The thing about Railgun is that I can’t not enjoy it. It manipulates me like Margaery Tyrell, pulling dirty tricks like opening with a shot of loli BiriBiri. What am I supposed to do against such power?
When we left off, Saki and crew discover a living archive of knowledge from around the time of the downfall of civilization. As I expected, episode four covers a lot of those events in exposition. Roughly half the episode is devoted to telling us what happened between the awakening of psychokinesis (which happens in 2011) to the five hundred year Dark Age.
Anime has changed. It’s no longer about creativity, storytelling, or artistic expression. It’s an endless series of adaptations made by Koreans on computers. Anime – and its consumption of time – has become a well-oiled machine. Anime has changed. Adapted characters speak adapted dialogue, in adapted settings. Laziness in the writers dilute and simplify their material. Video game adapations. Light novel adaptations. Manga adaptations. Visual novel adaptations. Everything is adapted and copied from another source. Anime has changed. The age of moeblob has become the age of adaptation… All in the name of flooding the scene with highly marketable properties. And he who cranks out adaptations the fastest… prints money. Anime has changed. When the market is totally filled with adaptations… anime becomes routine.
Children Who Chase Lost Voices (Hoshi o Ou Kodomo) is the fifth major film by Makoto Shinkai. It’s a fantasy yarn about Asuna, a young girl living in a rural Japanese village, who visits a certain mountain to listen to signals on an unusual radio. One day she hears a haunting melody, and soon after meets a young man named Shun. This sets off a chain of events leading to Asuna’s discovery of Agartha, a world underneath the earth where the gate between the living and the dead is believed to be.
I suspect something might have happened in this episode, which looked pretty important. We start once again with an out-of-context flashback, an assassination attempt on Empero Jikoutei 430 years before present day. The dude gets stabbed, and… cut to canoeing.
Looks like Super Serial’s back for the time being, but never doubt my ability to not finish what I start. Today’s feature is the first episode of Shin Sekai Yori, the anime adaptation of a novel by Yusuke Kishi. It opens with some horrible things, goes on to do some mysterious things, and ends with a sad thing all set to striking imagery.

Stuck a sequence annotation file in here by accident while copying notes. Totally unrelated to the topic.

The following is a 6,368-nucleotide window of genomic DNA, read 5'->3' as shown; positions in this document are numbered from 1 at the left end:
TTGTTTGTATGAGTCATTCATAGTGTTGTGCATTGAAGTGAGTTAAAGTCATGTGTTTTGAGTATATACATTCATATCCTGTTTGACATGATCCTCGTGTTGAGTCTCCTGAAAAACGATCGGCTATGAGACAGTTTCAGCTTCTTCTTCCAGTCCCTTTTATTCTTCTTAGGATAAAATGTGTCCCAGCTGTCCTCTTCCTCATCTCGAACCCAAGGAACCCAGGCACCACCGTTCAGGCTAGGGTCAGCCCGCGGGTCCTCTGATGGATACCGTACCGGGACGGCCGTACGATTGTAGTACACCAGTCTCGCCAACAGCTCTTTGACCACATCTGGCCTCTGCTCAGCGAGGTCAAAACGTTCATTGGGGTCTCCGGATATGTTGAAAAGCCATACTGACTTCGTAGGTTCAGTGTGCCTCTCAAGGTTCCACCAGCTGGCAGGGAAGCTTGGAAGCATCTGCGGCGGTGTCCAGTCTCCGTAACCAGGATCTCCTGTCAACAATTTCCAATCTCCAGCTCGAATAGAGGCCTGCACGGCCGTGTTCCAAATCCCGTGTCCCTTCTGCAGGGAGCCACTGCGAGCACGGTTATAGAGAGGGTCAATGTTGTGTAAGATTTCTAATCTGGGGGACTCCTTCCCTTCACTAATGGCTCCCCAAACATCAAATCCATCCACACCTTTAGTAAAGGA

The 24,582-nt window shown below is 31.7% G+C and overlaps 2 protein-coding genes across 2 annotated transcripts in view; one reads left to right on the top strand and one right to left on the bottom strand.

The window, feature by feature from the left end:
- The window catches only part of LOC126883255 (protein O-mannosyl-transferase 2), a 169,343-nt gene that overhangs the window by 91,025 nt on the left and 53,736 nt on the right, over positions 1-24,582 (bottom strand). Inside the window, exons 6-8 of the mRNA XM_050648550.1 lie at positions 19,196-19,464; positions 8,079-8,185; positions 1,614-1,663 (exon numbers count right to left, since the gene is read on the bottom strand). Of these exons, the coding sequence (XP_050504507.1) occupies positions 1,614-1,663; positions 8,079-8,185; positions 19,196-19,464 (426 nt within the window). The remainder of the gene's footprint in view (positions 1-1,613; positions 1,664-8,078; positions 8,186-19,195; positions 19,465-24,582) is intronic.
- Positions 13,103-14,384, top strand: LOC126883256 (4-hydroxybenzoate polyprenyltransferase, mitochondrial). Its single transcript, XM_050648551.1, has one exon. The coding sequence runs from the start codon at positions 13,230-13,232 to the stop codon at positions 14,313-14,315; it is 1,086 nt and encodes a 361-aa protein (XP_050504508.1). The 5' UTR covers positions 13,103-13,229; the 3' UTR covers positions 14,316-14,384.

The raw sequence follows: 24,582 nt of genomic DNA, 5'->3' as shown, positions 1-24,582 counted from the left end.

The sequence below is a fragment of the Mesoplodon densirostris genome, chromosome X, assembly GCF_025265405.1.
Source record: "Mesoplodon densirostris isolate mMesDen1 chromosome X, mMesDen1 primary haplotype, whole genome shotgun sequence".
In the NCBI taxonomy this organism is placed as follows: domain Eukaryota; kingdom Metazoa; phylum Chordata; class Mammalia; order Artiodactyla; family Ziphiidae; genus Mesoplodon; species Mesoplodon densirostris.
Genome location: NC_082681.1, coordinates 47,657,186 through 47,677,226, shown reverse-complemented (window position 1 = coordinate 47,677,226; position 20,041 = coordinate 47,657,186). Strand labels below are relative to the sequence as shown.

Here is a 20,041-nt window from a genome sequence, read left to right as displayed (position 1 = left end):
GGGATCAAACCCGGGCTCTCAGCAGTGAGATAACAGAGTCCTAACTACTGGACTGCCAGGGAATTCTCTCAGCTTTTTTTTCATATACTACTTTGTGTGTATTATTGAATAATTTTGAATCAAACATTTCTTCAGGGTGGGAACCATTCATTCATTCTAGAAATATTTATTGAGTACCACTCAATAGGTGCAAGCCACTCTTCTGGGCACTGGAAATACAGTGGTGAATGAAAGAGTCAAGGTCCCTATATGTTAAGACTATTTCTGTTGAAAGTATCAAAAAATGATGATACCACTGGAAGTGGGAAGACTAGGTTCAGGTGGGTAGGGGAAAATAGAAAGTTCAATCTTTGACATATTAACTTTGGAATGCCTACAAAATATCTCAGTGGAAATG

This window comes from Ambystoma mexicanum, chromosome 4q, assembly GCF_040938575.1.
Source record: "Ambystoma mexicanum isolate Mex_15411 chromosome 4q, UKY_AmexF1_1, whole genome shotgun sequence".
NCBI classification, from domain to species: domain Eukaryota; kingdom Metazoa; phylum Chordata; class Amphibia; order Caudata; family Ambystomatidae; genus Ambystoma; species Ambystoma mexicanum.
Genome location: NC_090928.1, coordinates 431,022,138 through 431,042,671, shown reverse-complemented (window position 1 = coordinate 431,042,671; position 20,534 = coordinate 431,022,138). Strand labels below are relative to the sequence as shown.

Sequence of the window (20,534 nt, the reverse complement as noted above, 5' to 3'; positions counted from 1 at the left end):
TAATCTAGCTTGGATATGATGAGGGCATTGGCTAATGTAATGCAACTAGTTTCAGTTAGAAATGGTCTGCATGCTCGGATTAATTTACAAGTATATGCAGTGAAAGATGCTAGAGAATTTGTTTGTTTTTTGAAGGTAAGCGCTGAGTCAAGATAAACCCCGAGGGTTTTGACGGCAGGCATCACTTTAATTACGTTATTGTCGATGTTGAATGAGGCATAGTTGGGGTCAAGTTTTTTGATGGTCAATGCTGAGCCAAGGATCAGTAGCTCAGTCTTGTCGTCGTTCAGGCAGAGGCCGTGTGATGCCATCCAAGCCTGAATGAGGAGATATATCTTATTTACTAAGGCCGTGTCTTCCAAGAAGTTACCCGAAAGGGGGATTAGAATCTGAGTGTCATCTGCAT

I decided to check out BTOOOM! after seeing a post about it on Sankaku Complex (in retrospect, that’s probably not the best way to discover anime). According to the Wikipedia entry, BTOOOM! is about a group of people who are trapped on an island. The only way to get out is to kill each other, because the whole premise is based on a video game. Does that sound familiar? Have we seen this show before?
I suppose there’s a certain inevitability when you release a movie tie-in to an anime series that ended almost 12 years prior. Trigun: Badlands Rumble was probably doomed to mediocrity from the outset – I should have just expected that. There was no reason to make this movie. There weren’t so many loose ends from the series that there had to be a follow-up to tie them all together. After 12 years being off-air (and four years being out of print for the manga) you’d think the story has gone as far as it can go.
Black Rock Shooter originated as an animated music video by Supercell. The OVA adaptation features the eponymous character and tells two stories. The first takes place in the normal world, where Mato starts her first day of junior high. There she becomes fast friends with Yomi, although this friendship becomes strained as time goes on. One day, feeling alienated, Yomi mysteriously disappears. The second story takes place in a dark fantasy world, where a young girl does battle against an unnamed nemesis.